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Bias in carbon concentration and δ13C measurements of organic matter due to cleaning treatments with organic solvents

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Author(s)

Élodie Muller, Christophe Thomazo, Eva E. Stüeken, Christian Hallmann, Arne Leider, Carine Chaduteau, Roger Buick, Franck Baton, Pascal Philippot, Magali Ader

School/Research organisations

Abstract

Interpreting the organic carbon content (TOC) and stable carbon isotopic composition (δ13C) of organic matter in the sedimentary rock record depends on our capability to accurately measure them, while excluding sources of contamination. This however becomes increasingly problematic as we analyze samples with ever-lower organic carbon content. Accordingly, organic solvents are sometimes used to remove contaminating traces of modern organic matter from ancient rock samples. However, especially for very low TOC samples, traces of solvents or their impurities remaining in the sample may contribute a significant organic contamination that can impact the bulk measurements of both TOC and δ13C values. This study, including three independent investigations performed in different laboratories, is the first detailed examination of the effect of cleaning treatments on the reliability of TOC and δ13C values in a range of natural rock samples and synthetic materials with low TOC content from below detection limit to 3330 ppm. We investigated the four most common organic solvents used to remove modern organic matter: dichloromethane (DCM), n-hexane, methanol and ethanol, and evaluated the effect of grain size and mineralogy. We find that (i) cleaning treatments with methanol, n-hexane and dichloromethane contaminate rock samples when used directly on sample powder, regardless of the grain size; (ii) this pollution buffers the natural variability and homogenizes the δ13C values of samples around the isotopic composition of the solvent, i.e. between −27 and −29‰; (iii) the extent of contamination depends on the solvent used, DCM being the most contaminating (up to 6000 ppm) and ethanol the only solvent that does not seem to contaminate rock samples above our detection limit; (iv) sample mineralogy also exerts an influence on the extent of contamination, clay minerals being more prone to adsorb contaminants. We conclude that the response of carbon concentrations and the stable carbon isotopic composition of organic matter in geological samples to cleaning treatments is neither negligible nor systematic when investigating samples with low carbon content.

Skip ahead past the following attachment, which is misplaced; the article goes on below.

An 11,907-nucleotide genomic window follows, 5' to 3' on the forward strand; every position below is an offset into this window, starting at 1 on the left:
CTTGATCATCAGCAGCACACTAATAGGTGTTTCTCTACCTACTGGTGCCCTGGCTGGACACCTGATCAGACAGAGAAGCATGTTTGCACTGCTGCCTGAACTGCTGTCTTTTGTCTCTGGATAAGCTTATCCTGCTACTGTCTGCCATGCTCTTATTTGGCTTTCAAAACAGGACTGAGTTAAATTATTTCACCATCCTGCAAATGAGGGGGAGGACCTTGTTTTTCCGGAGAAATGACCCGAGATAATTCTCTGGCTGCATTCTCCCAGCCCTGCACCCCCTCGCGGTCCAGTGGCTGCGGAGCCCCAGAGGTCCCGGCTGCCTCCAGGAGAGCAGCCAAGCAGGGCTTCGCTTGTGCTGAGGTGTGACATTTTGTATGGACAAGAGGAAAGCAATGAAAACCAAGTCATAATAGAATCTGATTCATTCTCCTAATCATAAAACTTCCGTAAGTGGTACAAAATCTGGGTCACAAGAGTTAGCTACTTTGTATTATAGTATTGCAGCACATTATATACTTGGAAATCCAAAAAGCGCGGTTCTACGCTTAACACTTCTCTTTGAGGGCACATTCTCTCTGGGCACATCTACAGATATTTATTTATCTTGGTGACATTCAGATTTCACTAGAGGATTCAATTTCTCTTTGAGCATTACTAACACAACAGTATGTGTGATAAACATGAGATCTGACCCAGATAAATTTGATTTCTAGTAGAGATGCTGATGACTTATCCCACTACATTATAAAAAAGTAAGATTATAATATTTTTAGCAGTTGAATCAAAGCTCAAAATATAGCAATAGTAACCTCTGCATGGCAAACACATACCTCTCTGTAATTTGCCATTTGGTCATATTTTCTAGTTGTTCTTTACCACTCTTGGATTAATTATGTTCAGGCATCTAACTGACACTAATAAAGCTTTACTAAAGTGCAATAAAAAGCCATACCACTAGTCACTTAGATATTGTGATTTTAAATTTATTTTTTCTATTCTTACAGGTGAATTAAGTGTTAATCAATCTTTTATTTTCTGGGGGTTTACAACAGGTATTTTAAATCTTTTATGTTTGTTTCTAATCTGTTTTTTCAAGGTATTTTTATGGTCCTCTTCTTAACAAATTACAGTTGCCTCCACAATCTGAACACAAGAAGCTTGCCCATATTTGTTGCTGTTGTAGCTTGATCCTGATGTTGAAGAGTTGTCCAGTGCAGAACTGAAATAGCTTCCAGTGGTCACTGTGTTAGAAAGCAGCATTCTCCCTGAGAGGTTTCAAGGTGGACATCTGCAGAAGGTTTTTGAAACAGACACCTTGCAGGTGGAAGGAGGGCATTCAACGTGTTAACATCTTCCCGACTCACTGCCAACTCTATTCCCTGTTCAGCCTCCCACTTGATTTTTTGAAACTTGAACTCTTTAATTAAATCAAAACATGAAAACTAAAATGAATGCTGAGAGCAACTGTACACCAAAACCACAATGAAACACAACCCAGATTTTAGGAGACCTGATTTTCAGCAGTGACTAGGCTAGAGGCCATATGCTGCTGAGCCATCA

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Original languageEnglish
Pages (from-to)405-412
Number of pages8
JournalChemical Geology
Volume493
Early online date24 Jun 2018
DOIs
Publication statusPublished - 20 Aug 2018

    Research areas

  • Organic carbon, TOC, Carbon isotope, Contamination, Solvents

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